News & Media: Spotlight
Power of Laser Focus | Dilemma of Multitasking
By Hamed Babai
Posted on March 28, 2023
By Hamed Babai
Posted on March 28, 2023
In the movie Fracture, Ted Crawford says, “I used to candle eggs at my uncle’s farm. Do you know what that is? You hold an egg up to the light of a candle, and you look for imperfections. The first time I did it, he told me to put all the cracked or flawed eggs into a bucket for the bakery. And he came back an hour later, and there were 300 eggs in the bakery bucket. He asked me what the hell I was doing. I found a flaw in every single one of them – you know, thin places in the shell; fine, hairline cracks. You look closely enough, you’ll find that everything has a weak spot where it can break, sooner or later.”
This quote is an elegant picture of the power of laser focus in enabling us to SEE things around us. Seeing things clearly allows us to understand the problem, and the solution will not be far. As Einstein once said, “If we have an hour to solve a problem, we should spend 55 minutes thinking about the problem and five minutes thinking about the solution.”
Laser focus is the hyper state of giving all your mental power to one task in the present moment. It requires actively eliminating all competing priorities and tasks from your mind to accomplish depth and clarity.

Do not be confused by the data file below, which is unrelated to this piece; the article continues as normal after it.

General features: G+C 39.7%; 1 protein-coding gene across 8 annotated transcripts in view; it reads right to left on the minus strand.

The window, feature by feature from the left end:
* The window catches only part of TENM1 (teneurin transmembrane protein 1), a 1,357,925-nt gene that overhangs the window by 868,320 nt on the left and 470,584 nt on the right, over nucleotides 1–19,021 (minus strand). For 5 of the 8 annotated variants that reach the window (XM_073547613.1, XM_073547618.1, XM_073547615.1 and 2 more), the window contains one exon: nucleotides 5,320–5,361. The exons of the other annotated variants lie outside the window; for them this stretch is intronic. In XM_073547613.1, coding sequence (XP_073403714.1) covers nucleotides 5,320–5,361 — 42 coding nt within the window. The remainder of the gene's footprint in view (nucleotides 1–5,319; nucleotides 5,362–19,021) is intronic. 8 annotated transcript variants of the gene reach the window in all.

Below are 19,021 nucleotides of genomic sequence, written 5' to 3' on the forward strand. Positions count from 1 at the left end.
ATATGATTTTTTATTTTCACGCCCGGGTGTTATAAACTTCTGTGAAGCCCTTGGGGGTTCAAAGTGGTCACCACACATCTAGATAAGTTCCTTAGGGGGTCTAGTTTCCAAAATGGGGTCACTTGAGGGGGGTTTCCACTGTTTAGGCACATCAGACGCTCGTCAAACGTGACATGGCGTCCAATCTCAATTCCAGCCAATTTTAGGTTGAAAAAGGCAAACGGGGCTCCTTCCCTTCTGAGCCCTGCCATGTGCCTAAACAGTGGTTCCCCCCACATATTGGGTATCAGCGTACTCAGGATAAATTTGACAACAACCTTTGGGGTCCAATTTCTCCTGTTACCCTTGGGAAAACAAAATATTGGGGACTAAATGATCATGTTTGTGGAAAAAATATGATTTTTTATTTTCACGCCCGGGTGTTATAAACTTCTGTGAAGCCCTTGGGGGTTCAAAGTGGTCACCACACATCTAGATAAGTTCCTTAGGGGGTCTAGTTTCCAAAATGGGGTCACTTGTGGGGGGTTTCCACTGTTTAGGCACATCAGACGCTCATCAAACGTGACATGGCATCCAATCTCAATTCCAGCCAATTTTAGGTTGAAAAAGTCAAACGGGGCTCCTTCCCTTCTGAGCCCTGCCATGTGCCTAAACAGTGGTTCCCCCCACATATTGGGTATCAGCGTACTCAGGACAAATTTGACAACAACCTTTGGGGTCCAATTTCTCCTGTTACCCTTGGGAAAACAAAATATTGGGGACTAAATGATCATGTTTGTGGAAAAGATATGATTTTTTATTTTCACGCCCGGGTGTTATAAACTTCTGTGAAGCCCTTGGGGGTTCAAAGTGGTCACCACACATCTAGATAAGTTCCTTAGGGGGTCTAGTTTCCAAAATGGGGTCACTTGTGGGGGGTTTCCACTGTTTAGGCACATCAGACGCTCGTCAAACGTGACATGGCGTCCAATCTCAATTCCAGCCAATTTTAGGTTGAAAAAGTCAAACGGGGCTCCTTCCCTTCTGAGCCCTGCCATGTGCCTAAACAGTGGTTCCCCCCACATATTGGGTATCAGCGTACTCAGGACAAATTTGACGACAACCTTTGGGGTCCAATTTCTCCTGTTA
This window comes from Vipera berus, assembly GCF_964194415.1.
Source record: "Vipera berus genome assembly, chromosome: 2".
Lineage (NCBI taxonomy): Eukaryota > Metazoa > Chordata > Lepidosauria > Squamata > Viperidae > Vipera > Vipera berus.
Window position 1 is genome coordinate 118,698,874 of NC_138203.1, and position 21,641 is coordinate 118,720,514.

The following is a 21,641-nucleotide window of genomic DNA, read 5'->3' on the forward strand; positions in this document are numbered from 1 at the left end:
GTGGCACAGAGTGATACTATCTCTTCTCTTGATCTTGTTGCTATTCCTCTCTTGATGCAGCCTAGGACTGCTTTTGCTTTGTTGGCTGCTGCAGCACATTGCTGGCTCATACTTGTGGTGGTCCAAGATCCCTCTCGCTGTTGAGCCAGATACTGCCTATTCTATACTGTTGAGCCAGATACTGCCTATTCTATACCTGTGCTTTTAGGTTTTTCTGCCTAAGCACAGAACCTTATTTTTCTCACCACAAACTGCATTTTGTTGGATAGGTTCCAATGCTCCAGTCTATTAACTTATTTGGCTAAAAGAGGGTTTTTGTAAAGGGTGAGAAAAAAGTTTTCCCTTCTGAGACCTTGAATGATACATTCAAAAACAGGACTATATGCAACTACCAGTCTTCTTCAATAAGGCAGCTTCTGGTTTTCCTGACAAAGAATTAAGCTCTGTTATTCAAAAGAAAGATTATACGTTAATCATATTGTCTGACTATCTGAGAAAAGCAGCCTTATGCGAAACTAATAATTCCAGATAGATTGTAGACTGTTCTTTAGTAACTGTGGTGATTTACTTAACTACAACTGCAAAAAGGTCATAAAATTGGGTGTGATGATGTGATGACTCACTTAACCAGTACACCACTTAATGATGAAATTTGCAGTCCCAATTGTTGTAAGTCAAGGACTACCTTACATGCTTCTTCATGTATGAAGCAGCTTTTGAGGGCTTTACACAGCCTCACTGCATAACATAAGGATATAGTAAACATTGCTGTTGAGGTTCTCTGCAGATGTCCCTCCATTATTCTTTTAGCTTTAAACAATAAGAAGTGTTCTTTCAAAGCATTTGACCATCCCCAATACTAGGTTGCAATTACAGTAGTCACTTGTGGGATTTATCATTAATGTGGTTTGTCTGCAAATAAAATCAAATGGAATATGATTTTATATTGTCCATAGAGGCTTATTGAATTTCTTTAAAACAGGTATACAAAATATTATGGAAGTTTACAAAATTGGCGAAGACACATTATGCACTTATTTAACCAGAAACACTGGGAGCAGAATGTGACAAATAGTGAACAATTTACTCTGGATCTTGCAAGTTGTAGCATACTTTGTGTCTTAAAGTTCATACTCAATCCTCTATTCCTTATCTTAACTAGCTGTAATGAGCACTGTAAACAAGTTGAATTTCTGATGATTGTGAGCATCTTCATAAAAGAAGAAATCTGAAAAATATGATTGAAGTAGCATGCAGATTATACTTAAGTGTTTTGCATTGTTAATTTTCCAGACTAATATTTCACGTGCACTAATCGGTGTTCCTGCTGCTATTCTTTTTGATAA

I remember a long time ago, I saw a sticky note on a friend’s fridge door that read, “Do one thing at a time, the most important thing first.” This, to me, is laser focus at its core.
Tuning into and maintaining laser focus isn’t natural. It requires conscious selection, allowing certain information in and out of your brain at a given time. However, I have found the following steps handy.
In his book Four Agreements (1997), Don Miguel Ruiz states that being “impeccable with your word” is vital for maintaining solid relationships. In other words, hold yourself with integrity and contribute only that which is meaningful.
Expanding this to words and actions, I believe that what we do, build, or say will either positively or negatively impact our relationships. It is essential to eliminate objects that do not serve a unique and positive purpose. Items we produce, words we use, processes we run, and KPIs we monitor are among the items we push to reduce. If it doesn’t exist, there won’t be any liability and cost of maintenance. It is a sign of respect to be mindful of people’s time and to practice brevity.
In our personal lives, we do things out of habit that don’t serve our purpose. The less crowded our mind or environment, the higher the chance of attaining laser focus.
Time is beyond our control, and we can’t welcome everything that knocks on our door. Knowing the impact of each task on our lives and the time and resources it takes to complete them, we can derive a return-on-investment (ROI) measure that enables us to prioritize the items with the highest ROI. Without setting priorities, humans push the most important tasks to the last minute. This makes them urgent and creates a low-performance state with higher chances of error.